Information of interest to teachers ...
Teachers: How to Get Started with NHD
We welcome your interest! To get started with NHD, please get in touch with the state coordinator by emailing Laura.Ketcham@ncdcr.gov or calling 919-807-7395. The coordinator can put you in touch with the district coordinator for your region and can share resources with you. If you would like someone to visit your school, either the state coordinator or the district coordinator may be able to come to your school to talk to your students or to your fellow teachers about the program.
The Teacher Toolkit offers some suggestions for starting a History Day program, including a classroom calendar, suggested steps, information about district contests, thesis worksheets, tips for improving bibliographies, and links to other resources. This is a very basic introduction that cannot take the place of the Guide sold by the national office, but it can be a good place to get started.
The national office of National History Day offers useful books for sale on such topics as how to create an exhibit, website, documentary, research paper, and performance as well as a book designed specifically to help teachers use National History Day in the classroom. A Guide to Historical Research Through the National History Day Program was written by a team of ten veteran NHD teachers who provide their best practices in supporting student research. The book is formatted to take teachers step-by-step through a school year, from topic selection to research presentation. More information can be found by going to www.nhd.org and clicking on “Store” (http://www.nhd.org/cart).
Be sure to visit the national website, www.nhd.org, for additional teacher resources, sample student projects, tips for students, and more.
Online Discussion about Rules for the NHD Contest
If you missed the December discussion about NHD rules, visit http://www.nhd.org/2013RulesDiscussion.htm to read the questions and answers.
Online Discussion about 2014 Theme
If you missed the October discussion about the 2014 theme, visit http://www.nhd.org/2011websitediscussion.htm to read the questions and answers.
Useful Webinars on NHD Resources
Be sure to visit http://www.nhd.org/Webinars.htm for archived copies of webinars offered by National History Day. The National Archives webinar from November showcased the unique resources of the National Archives and Records Administration. The Library of Congress webinar from September introduced teachers and students to the collections of the Library of Congress and how these resources can help with resources for the 2014 Rights and Responsibilities theme. The December webinar from Weebly focused on how to build an NHD website.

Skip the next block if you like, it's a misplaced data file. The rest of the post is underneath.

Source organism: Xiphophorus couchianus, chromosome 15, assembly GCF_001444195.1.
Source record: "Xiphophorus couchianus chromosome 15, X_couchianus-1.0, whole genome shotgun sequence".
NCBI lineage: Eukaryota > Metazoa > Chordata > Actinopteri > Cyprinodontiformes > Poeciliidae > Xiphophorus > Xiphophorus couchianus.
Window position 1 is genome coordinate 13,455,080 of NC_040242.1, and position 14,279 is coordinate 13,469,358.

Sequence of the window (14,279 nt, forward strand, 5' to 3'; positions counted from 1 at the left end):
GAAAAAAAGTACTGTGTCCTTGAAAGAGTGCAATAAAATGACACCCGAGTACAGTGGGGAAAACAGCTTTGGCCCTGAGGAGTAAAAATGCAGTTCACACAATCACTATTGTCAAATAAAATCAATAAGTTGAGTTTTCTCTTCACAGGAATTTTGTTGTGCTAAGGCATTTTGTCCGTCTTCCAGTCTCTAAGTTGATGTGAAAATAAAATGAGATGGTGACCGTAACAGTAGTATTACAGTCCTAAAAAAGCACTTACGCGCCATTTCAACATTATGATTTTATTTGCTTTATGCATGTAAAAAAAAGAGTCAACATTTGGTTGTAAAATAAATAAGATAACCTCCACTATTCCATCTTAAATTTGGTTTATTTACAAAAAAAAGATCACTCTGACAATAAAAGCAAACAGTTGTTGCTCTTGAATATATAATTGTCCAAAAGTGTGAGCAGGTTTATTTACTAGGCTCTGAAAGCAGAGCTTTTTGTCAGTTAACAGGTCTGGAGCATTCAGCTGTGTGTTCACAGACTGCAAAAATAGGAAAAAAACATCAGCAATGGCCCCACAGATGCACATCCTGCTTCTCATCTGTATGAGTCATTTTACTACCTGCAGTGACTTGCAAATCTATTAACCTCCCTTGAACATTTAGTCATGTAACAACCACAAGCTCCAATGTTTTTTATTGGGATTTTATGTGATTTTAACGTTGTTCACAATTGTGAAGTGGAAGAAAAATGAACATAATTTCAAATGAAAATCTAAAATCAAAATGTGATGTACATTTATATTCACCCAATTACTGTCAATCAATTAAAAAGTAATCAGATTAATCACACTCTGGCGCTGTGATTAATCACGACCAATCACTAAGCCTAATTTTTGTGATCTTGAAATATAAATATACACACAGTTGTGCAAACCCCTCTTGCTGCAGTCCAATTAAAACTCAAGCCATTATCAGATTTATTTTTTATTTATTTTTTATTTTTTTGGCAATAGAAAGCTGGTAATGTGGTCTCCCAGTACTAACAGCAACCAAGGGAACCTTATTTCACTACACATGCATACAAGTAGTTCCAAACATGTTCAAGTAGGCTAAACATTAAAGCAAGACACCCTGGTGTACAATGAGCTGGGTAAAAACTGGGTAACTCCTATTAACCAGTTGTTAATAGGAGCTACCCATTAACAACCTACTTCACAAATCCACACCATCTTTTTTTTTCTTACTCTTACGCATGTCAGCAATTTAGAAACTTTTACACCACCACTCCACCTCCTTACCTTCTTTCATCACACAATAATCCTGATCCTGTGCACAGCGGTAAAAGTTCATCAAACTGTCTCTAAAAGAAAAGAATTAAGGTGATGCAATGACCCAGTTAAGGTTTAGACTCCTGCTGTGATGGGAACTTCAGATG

Save the date for another webinar, topic to be announced, on January 14. Check the NHD website for more information.
Teachers: Help Us Show NHD’s Impact!
National History Day in North Carolina and National History Day (NHD) are trying to document the impact of the program. It is critical that we know how many teachers and students are participating in NHD so that education officials and potential funders know about the reach of our program! Although we can easily determine the number of students and teachers who enter a regional or the state contest, the true power of the program is reflected in the number of participants at the school level, whether or not they compete in a contest. This information is vital in continuing to strengthen the program.
Will you help us out by completing this brief survey for the 2013-14 schoolyear? It should take no more than 5 minutes. Here's the link: http://www.surveymonkey.com/s/QJCLXFM.
Sign Up for Monthly NHD Newsletter for Teachers
The national office of National History Day offers a monthly newsletter for teachers featuring resources and news. To be added to the national email list to receive newsletters and other teacher information from the national office, email Lynne O’Hara at Lynne@nhd.org. Click here to see a sample monthly newsletter.
Publishing Contest for High School Seniors
National History Day is holding a publishing contest, giving a senior (graduating in 2014) a chance to be published in NHD’s 2015 theme book. Entrants must have been past participants of the National History Day contest (at any level). Students are invited to help other students understand the 2015 theme, Leadership and Legacy in History¸ through an essay of 1,000 to 1,500 words. What is the meaning of leadership? What is the meaning of legacy? What are some examples and applications that you have seen across your study of history? The deadline is December 16, 2013. To learn more, students and teachers can visit www.nhd.org/studentpublishing.htm.
LESSON PLANS (in PDF format):
North Carolinians Take a Stand on Ratification of the 19th Amendment
Cultural Encounters and the Exchanges that Occurred
Gilded Age Resources for Teachers
Primary Sources and Activities for Studying the Guilded Age in North Carolina
Events Leading to the Civil War in North Carolina
The Speaker Ban Law
Striking a Balance: Rights and Responsibilities
World War I Letters
Casualties of the Great War
The Great Depression